“former President Donald Trump announced that he would seek a second nonconsecutive term as president. While it’s too early to predict Trump’s chances of going all the way, the former president is the current favorite to win the Republican primary again. But nothing is assured.
First, Trump remains popular and influential among Republican voters. According to Civiqs, 80 percent of registered Republican voters have a favorable view of the former president, and only 11 percent have an unfavorable view. Admittedly, he is a little less popular than on Election Day 2020 when 91 percent viewed him favorably. But the decline has been gradual.”
“Republican voters also demonstrated their loyalty to Trump — or at least his vision for the party — when they nominated 82 percent of the nonincumbents he endorsed in contested Republican primaries for Senate, House and governor.
Granted, that isn’t as impressive as it seems. Several times, Trump endorsed candidates who were already well on their way to winning. And Trump’s endorsees did fail to win certain highly watched contests, like the primary for Georgia governor. But just as often, Trump’s endorsement seemed to give a meaningful polling boost to its recipient. For example, Ohio Senate candidate and author J.D. Vance went from trailing in the polls before Trump’s endorsement to leading in almost every survey afterward.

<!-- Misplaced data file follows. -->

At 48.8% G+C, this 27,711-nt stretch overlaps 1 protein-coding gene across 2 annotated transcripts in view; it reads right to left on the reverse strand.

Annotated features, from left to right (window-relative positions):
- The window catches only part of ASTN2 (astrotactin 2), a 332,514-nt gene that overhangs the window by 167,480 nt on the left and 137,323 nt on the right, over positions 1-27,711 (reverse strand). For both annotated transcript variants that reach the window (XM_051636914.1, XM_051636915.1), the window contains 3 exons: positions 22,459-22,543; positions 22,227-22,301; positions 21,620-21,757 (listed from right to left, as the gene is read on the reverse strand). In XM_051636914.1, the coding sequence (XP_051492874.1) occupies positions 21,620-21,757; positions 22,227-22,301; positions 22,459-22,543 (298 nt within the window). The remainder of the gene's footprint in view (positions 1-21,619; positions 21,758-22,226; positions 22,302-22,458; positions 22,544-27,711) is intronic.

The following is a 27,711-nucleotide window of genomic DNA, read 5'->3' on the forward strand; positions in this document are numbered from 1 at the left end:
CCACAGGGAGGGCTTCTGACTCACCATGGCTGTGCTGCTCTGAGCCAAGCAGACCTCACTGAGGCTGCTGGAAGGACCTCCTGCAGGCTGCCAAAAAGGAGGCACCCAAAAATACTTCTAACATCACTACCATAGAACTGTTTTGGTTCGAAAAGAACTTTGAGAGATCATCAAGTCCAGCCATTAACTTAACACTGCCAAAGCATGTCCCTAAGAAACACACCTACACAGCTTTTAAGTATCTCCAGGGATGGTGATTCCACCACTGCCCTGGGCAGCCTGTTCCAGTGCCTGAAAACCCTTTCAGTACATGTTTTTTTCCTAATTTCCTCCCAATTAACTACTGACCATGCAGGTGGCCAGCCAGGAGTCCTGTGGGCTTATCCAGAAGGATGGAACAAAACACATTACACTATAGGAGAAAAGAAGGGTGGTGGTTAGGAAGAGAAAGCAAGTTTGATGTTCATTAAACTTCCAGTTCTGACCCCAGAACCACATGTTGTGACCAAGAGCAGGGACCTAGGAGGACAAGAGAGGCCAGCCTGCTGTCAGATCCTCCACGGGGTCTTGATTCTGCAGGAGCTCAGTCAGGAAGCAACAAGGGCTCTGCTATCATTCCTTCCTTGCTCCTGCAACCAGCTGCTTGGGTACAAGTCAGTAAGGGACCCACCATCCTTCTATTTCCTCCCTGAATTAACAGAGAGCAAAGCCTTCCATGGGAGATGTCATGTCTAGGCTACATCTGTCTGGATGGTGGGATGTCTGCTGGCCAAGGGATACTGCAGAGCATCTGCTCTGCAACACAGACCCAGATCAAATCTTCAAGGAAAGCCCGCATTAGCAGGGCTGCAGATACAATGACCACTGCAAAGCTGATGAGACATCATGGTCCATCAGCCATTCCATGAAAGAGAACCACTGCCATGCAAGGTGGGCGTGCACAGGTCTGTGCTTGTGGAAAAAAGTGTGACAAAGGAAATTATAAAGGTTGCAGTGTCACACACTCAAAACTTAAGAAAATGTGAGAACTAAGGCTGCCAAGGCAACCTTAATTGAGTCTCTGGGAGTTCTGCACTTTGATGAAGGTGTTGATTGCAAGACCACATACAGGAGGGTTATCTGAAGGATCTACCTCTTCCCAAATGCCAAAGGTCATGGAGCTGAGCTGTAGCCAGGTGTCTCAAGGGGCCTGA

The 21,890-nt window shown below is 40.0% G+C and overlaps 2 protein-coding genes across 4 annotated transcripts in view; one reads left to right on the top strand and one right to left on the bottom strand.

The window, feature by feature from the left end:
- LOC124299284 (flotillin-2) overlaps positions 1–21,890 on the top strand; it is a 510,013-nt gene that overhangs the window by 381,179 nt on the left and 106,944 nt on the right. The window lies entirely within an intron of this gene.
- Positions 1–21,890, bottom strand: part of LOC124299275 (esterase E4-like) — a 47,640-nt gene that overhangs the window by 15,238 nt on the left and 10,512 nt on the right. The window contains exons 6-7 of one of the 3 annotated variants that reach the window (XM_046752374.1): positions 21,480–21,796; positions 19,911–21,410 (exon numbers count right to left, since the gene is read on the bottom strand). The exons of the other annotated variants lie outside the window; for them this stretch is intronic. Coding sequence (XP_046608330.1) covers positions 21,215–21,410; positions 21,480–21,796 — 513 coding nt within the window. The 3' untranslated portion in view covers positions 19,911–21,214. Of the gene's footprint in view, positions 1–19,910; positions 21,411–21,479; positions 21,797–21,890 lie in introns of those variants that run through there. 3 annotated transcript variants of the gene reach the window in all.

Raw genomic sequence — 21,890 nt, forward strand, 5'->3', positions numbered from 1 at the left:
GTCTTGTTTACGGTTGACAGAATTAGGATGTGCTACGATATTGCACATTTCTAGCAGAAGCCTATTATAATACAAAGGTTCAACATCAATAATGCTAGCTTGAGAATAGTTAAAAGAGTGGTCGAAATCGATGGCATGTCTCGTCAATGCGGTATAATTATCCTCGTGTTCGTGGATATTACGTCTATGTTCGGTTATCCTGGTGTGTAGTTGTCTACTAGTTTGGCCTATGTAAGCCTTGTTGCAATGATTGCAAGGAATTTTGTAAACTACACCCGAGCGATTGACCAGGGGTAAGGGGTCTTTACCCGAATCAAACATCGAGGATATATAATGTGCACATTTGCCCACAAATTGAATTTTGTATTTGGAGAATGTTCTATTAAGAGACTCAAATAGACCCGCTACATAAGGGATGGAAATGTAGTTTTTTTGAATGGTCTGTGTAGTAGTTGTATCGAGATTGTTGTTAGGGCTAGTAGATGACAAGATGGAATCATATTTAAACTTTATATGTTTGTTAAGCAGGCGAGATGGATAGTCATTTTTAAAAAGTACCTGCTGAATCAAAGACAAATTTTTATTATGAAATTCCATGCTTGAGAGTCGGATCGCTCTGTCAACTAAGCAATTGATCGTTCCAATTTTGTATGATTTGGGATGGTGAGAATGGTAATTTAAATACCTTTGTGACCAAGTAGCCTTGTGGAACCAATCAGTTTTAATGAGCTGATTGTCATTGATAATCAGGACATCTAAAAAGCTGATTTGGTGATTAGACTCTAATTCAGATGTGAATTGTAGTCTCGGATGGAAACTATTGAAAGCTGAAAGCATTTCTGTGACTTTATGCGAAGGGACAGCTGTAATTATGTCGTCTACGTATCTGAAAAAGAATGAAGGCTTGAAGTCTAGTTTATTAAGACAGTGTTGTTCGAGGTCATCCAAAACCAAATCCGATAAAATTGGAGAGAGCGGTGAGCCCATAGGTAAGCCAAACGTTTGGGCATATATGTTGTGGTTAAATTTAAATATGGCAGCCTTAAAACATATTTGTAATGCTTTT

Trump also leads early polling of the Republican primary by a substantial margin. In most national surveys, he registers in the high 40s or low 50s, 20-30 points ahead of his closest competitor, Florida Gov. Ron DeSantis. (Though DeSantis is polling higher than he did earlier in the year.)”
“Finally, Trump leads in polls of early primary states, albeit generally by smaller margins. A poll of Iowa conducted by a pro-DeSantis group over the summer showed Trump leading DeSantis 38 percent to 17 percent. In August, a poll of New Hampshire conducted by Saint Anselm College put Trump up 50 percent to 29 percent. And most recently, Susquehanna Polling & Research found Trump at 41 percent and DeSantis at 34 percent in Nevada in late October.1“
“we’re still more than a year away from anyone casting their votes, so those numbers could change. But an analysis by my colleague Geoffrey Skelley in 2019 found that national primary polls in the first half of the year before the election are pretty predictive of who will win the nomination. Historically, from 1972 to 2016, candidates with high name recognition who polled in the 40s and 50s nationally won the nomination more than 75 percent of the time.”